The Supreme Court today dismissed an appeal by criminal barristers against the decision to proceed with the Quality Assurance Scheme for Advocates (QASA).

Giving a joint judgment, Lord Reed and Lord Toulson ruled that the accreditation scheme was the only way of providing ‘the desired level of protection’, meaning the scheme was proportionate to the aims pursued.

The judgment now paves the way for the scheme to be introduced, more than two years after it was first proposed. 

The Bar Standards Board, Solicitors Regulation Authority and ILEX Professional Standards proposed QASA in May 2013. Under the scheme criminal advocates wishing to exercise rights of audience at a higher level would be obliged to apply for accreditation.

This would be dependent on assessments carried out by trial judges during trials.

The Court of Appeal threw out a challenge to the scheme last October saying it did not undermine the independence of the advocate or the judiciary and did not interfere with fundamental rights or constitutional principles.

The case then went to the Supreme Court, where the judicial review centred on whether QASA took into account regulations around authorisation schemes, which specified that authorities should not implement authorisation schemes unless the objective cannot be attained by a less restrictive measure.

Criminal barristers, led by Katherine Jane Lumsdon, argued that an alternative scheme proposed by the Bar Standards Board, which proposed that judicial assessments would take place only when concerns were raised about a particular advocate, should instead be adopted.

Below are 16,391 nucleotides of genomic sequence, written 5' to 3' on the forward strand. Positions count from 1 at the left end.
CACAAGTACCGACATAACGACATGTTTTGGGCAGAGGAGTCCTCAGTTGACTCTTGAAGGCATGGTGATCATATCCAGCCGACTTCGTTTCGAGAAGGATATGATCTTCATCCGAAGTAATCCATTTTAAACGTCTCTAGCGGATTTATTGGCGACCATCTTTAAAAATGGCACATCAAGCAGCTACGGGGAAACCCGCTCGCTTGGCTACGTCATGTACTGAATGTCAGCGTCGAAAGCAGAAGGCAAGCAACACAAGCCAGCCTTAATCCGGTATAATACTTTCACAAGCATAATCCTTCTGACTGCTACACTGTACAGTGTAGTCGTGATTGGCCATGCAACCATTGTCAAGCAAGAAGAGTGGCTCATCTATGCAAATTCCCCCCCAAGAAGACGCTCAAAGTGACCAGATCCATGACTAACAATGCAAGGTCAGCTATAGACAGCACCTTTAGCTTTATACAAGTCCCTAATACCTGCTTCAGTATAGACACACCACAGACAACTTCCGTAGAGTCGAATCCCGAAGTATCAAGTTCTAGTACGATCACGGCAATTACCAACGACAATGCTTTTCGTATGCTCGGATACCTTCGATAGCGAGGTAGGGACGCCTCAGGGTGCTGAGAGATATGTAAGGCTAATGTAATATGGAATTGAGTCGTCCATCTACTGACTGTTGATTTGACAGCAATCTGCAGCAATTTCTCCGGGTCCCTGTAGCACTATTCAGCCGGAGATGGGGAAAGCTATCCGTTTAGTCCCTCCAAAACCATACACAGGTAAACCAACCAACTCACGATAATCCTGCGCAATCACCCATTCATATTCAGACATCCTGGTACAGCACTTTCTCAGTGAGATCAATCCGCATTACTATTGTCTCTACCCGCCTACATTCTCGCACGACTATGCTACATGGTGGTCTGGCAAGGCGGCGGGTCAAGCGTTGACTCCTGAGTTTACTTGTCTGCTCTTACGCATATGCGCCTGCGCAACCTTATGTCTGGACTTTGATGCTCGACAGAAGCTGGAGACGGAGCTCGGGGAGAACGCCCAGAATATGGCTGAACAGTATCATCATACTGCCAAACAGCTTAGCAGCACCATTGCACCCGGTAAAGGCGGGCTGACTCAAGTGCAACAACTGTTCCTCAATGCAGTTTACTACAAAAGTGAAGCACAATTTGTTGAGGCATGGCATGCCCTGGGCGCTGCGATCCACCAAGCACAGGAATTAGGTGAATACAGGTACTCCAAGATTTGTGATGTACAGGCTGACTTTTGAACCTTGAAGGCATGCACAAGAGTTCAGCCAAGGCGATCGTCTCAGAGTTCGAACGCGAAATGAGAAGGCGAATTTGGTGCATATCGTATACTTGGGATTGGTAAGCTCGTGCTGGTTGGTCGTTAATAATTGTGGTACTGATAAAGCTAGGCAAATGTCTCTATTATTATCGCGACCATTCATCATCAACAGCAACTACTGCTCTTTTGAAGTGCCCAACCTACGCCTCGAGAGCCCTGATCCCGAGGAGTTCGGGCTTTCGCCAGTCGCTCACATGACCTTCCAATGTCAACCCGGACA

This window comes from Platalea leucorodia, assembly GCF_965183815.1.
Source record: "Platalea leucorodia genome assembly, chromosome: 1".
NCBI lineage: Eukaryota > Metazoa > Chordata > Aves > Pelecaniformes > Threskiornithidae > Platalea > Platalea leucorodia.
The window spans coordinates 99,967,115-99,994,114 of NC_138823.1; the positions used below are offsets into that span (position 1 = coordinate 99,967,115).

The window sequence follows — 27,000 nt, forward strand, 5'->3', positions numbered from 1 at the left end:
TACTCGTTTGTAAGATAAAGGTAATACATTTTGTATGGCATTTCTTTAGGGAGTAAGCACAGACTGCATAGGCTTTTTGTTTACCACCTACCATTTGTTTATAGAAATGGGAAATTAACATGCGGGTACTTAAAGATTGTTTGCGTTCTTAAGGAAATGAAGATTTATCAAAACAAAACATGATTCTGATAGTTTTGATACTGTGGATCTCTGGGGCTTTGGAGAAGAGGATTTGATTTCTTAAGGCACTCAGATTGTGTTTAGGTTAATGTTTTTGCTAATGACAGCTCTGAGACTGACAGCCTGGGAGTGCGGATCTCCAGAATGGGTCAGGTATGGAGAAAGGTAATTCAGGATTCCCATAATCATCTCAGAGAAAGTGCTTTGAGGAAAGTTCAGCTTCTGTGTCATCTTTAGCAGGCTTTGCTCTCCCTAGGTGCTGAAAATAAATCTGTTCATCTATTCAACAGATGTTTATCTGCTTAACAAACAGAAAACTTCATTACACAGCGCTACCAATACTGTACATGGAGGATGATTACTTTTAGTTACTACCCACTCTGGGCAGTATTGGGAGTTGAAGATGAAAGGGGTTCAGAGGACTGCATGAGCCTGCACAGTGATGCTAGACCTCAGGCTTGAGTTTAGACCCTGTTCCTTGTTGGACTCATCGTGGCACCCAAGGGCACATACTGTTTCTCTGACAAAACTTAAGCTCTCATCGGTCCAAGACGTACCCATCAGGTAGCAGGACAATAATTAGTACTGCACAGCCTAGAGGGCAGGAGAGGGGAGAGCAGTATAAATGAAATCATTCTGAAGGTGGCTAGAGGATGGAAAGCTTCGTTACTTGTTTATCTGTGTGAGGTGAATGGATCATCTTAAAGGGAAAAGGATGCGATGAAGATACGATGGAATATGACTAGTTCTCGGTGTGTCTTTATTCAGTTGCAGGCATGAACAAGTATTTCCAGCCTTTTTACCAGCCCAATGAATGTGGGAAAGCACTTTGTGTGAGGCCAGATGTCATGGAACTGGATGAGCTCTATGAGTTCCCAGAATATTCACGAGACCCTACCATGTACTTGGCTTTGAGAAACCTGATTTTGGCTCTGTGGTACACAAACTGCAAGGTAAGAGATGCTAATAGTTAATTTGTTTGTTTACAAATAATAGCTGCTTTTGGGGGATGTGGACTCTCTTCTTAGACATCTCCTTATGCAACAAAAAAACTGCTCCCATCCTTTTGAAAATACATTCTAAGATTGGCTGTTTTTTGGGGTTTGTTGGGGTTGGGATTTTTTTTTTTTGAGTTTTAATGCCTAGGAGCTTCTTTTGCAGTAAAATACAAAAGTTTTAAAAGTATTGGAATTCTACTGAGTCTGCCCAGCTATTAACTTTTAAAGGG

But the Legal Services Board noted the potentially serious consequences of poor advocacy, and said the scheme was justified in light of the gravity of the risk.

The Supreme Court agreed with the LSB that the level of risk presented by a self-certifying scheme was unacceptable. Lord Neuberger, Lady Hale and Lord Clarke agreed with the joint judgment.

Richard Moriarty, chief executive of the Legal Services Board, said: 'I am pleased that the Supreme Court has agreed with the Court of Appeal’s judgment that QASA is proportionate as a scheme, and that the LSB acted lawfully in granting the application made to it.' 

The director general of the BSB, Dr Vanessa Davies, also praised the judgment for confirming that QASA was lawful and proportionate. She added: ‘Given the length of time that has passed since the scheme was approved by the LSB, we need to consider the scheme’s implementation and likely timescales involved.’ 

But the Criminal Bar Association said it was ‘deeply disappointed’ by the ruling, saying that those best trained in criminal advocacy will now have to go through a system to expose a lack of quality that was ‘found not to exist in any significant degree at the bar’.